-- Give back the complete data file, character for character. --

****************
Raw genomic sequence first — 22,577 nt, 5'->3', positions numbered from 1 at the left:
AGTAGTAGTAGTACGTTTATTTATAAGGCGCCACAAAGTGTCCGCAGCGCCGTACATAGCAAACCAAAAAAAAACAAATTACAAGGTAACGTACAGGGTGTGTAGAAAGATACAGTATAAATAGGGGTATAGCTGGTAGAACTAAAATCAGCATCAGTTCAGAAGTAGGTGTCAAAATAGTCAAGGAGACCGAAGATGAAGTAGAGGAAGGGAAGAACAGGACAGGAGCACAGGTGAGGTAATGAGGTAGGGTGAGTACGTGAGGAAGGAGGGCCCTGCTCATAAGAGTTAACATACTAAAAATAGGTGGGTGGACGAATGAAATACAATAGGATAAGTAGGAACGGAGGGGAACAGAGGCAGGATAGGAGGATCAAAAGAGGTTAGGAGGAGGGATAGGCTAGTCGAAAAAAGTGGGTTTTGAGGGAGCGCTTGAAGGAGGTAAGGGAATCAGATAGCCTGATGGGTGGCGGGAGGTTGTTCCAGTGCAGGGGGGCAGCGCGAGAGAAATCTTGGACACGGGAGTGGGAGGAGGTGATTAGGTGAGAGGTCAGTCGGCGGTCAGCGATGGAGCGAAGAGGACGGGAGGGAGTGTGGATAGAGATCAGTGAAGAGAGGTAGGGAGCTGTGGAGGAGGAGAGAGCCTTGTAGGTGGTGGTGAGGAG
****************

Raw genomic sequence first — 22,577 nt, 5'->3', positions numbered from 1 at the left:
AGTAGTAGTAGTACGTTTATTTATAAGGCGCCACAAAGTGTCCGCAGCGCCGTACATAGCAAACCAAAAAAAAACAAATTACAAGGTAACGTACAGGGTGTGTAGAAAGATACAGTATAAATAGGGGTATAGCTGGTAGAACTAAAATCAGCATCAGTTCAGAAGTAGGTGTCAAAATAGTCAAGGAGACCGAAGATGAAGTAGAGGAAGGGAAGAACAGGACAGGAGCACAGGTGAGGTAATGAGGTAGGGTGAGTACGTGAGGAAGGAGGGCCCTGCTCATAAGAGTTAACATACTAAAAATAGGTGGGTGGACGAATGAAATACAATAGGATAAGTAGGAACGGAGGGGAACAGAGGCAGGATAGGAGGATCAAAAGAGGTTAGGAGGAGGGATAGGCTAGTCGAAAAAAGTGGGTTTTGAGGGAGCGCTTGAAGGAGGTAAGGGAATCAGATAGCCTGATGGGTGGCGGGAGGTTGTTCCAGTGCAGGGGGGCAGCGCGAGAGAAATCTTGGACACGGGAGTGGGAGGAGGTGATTAGGTGAGAGGTCAGTCGGCGGTCAGCGATGGAGCGAAGAGGACGGGAGGGAGTGTGGATAGAGATCAGTGAAGAGAGGTAGGGAGCTGTGGAGGAGGAGAGAGCCTTGTAGGTGGTGGTGAGGAG